Within weeks of the war beginning, it became clear that the British Expeditionary Force (the force originally sent to France to fight) was not big enough to fight meaningfully in a war likely to last years. Domestically, the War Office mobilised its Reserve and Territorial Force, and embarked on an accelerated recruitment drive designed to build, train and deploy new armies. Where colonial forces existed already, they too were mobilised, and the recruitment drive was rolled out across the Empire, Commonwealth and Dominions.
In the second year of the war the number of volunteers dwindled, so the government reluctantly introduced conscription in Britain (but not in Ireland, nor in the rest of the Empire) in 1916 through The Military Service Act. From now on all British males were ‘deemed to have been duly enlisted’, and were called up when they came of age. When they joined, recruits signed an attestation certificate promising to serve for the duration of the war.
This poster explains the legal obligation of all ‘reservists’ (in this case any man aged 20-30) to report to a designated depot, or their local recruiting office.
The age limit of soldiers varied during the war. At the start, a volunteer had to be 18 to join up, and couldn’t serve overseas until he was 19. By the end of the war, the age limit was dropped by six months. There are many examples of men younger than 18, or older than the upper age limit of 42, successfully volunteering. Sometimes this was with the connivance of the recruiting sergeant or officer.
As Britain scrambled to enlist recruits at home, the British Raj provided its battle-ready army, made up entirely of volunteers comprising some 240,000 men. This was the largest volunteer army in the world at the time.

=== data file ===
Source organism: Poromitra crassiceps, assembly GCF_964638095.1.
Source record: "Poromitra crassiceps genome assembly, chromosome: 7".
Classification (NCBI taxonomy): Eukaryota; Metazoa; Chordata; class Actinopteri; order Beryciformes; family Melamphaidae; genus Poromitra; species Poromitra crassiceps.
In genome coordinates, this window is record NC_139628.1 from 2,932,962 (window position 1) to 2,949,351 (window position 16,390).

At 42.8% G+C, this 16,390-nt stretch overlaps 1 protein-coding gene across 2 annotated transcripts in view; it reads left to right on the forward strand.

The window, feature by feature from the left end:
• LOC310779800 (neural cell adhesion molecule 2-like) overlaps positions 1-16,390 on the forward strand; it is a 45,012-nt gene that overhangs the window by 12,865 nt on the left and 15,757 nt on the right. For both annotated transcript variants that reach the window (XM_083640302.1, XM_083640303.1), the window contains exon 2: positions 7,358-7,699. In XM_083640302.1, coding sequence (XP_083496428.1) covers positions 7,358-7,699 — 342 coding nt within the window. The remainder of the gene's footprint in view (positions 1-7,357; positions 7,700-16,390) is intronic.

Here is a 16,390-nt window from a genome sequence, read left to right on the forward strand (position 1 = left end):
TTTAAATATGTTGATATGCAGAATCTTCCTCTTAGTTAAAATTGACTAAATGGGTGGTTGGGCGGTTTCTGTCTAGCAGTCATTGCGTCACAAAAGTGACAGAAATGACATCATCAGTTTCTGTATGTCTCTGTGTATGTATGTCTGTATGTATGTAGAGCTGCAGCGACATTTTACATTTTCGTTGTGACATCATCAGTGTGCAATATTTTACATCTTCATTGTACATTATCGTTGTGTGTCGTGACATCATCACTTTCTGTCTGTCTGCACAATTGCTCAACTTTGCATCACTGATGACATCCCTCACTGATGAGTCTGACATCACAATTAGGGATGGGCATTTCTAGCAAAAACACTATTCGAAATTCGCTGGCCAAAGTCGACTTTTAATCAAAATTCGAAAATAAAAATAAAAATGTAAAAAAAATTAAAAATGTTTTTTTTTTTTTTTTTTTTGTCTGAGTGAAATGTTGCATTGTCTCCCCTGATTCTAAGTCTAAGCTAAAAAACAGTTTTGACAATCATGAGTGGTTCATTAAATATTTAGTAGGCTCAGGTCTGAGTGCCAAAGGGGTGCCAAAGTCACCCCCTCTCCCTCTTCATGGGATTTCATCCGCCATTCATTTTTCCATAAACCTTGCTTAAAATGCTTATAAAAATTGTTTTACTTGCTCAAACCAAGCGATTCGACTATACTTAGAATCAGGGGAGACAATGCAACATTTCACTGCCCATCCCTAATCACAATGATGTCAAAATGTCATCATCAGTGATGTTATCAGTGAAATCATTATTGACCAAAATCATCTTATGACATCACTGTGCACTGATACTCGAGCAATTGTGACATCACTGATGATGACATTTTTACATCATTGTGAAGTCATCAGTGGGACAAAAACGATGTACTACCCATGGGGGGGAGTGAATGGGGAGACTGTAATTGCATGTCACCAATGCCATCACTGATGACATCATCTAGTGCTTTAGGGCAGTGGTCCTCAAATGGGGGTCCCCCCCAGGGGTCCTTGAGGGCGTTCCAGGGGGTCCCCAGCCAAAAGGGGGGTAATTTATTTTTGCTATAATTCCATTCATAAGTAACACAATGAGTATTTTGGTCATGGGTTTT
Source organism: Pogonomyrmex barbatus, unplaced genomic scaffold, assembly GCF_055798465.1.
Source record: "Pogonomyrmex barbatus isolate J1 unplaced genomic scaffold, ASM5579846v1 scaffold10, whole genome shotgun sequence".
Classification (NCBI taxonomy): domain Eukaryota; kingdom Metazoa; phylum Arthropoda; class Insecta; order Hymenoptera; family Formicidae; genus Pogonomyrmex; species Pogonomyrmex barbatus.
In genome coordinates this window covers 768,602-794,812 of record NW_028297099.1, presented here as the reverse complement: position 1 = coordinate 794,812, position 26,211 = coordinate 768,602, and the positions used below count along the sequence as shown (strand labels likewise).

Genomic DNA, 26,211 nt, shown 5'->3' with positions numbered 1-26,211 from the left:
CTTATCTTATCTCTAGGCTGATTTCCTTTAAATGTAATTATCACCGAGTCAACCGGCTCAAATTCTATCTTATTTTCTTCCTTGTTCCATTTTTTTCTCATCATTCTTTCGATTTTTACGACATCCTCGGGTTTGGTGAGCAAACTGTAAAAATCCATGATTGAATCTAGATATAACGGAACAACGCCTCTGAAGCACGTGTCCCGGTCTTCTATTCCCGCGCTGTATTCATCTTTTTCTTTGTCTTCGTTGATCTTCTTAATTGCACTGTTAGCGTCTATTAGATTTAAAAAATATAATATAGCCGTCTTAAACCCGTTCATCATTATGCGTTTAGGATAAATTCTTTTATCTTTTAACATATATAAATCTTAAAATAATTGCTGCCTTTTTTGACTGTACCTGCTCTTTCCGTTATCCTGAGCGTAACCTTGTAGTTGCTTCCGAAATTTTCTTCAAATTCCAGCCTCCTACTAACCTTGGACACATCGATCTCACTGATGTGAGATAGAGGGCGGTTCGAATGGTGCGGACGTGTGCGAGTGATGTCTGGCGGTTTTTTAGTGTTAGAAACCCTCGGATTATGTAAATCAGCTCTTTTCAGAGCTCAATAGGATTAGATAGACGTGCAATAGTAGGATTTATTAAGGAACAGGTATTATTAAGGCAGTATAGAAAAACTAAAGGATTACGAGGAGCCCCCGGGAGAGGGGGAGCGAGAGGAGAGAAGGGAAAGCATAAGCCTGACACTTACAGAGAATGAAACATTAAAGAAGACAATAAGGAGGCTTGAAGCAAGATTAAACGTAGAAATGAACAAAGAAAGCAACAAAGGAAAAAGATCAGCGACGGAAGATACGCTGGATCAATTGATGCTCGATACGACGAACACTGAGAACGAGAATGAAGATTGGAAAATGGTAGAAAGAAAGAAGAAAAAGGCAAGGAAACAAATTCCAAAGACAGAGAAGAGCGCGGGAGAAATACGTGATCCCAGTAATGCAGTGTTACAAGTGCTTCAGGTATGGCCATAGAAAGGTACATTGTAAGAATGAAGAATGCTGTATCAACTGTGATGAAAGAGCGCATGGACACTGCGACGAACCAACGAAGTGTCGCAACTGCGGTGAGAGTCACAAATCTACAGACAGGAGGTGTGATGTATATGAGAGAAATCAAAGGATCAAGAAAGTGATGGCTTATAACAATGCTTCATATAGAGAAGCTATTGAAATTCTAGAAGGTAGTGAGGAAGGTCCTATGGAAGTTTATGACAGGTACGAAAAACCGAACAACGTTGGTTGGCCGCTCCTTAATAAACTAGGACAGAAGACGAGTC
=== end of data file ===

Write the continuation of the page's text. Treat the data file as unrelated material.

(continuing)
Unlike Kitchener’s New Army of 1916, which was made up of conscripts, Indian soldiers were all recruited as volunteers. This was in part due to the propaganda that had created expectations of a return: men were going to war, not to die away from home, but to return raised in economic independence, self-assurance and standing with government.
Soldiers undertook a rigorous training routine before being sent out to the Front.
6.45 Rouse Parade
8.15 Company Officer’s Parade
11.15 Swedish Drill
14.15 Rifle Drill
15.15 Lecture by Officer
18.00 Free Time
22.00 Last Post
The Halifax Incident
On 6 March 1916, the Verdala left port in Jamaica carrying the third contingent of the BWIR: 25 white officers and 1,115 Jamaicans of other ranks. To avoid German submarines, the ship was ordered to detour via Halifax in Canada. Before it arrived, however, it ran into a blizzard. The ship was not adequately heated, and the men had not been issued with warm clothing. As a result, about 500 men suffered from exposure and frostbite. Of these, 5 died immediately, 106 had to remain in Halifax and have amputations, ranging from toes to both legs, and 200 others, whose feet were not so swollen, were sent to Bermuda to recover.
The British press hushed up the incident initially, but Canadian papers, which were read in the West Indies, reported on it and exaggerated reports soon spread. The incident seriously damaged recruitment in Jamaica, and afterwards, large numbers of women and children attended recruitment meetings but very few men did. As a result, women were pressed to encourage men to volunteer, and the recruiters resorted to going house to house.
BWIR Training at Seaford
Seaford is on the South East Coast of England in Sussex and it was a major training ground for the BWIR. Conditions there were terrible. The men were housed in hastily knocked up huts, which barely kept out the elements, and as a result, men more used to tropical climates quickly became ill with mumps, pneumonia and influenza. Local hospitals were full to overflowing and 19 men died of these in the winter of 1915-16 alone. There were protests in 1915 as a result, led by Henry Somerset, a Guyanese ex-policeman and engineer, but all that happened was that the leaders were sent home in disgrace. Proper training was impossible.
The town cemetery was opened in 1987, and there are 253 World War One Graves there. 19 of them belong to the men who had travelled from the West Indies and died while training at Seaford. It took until the 1990s for these men to be remembered and commemorated. In 1994, the first memorial service was held for them, and attended by members of the London-based West Indian Ex-Services Association. In 2006, members of the families of some of the soldiers travelled from the West Indies to visit the graves.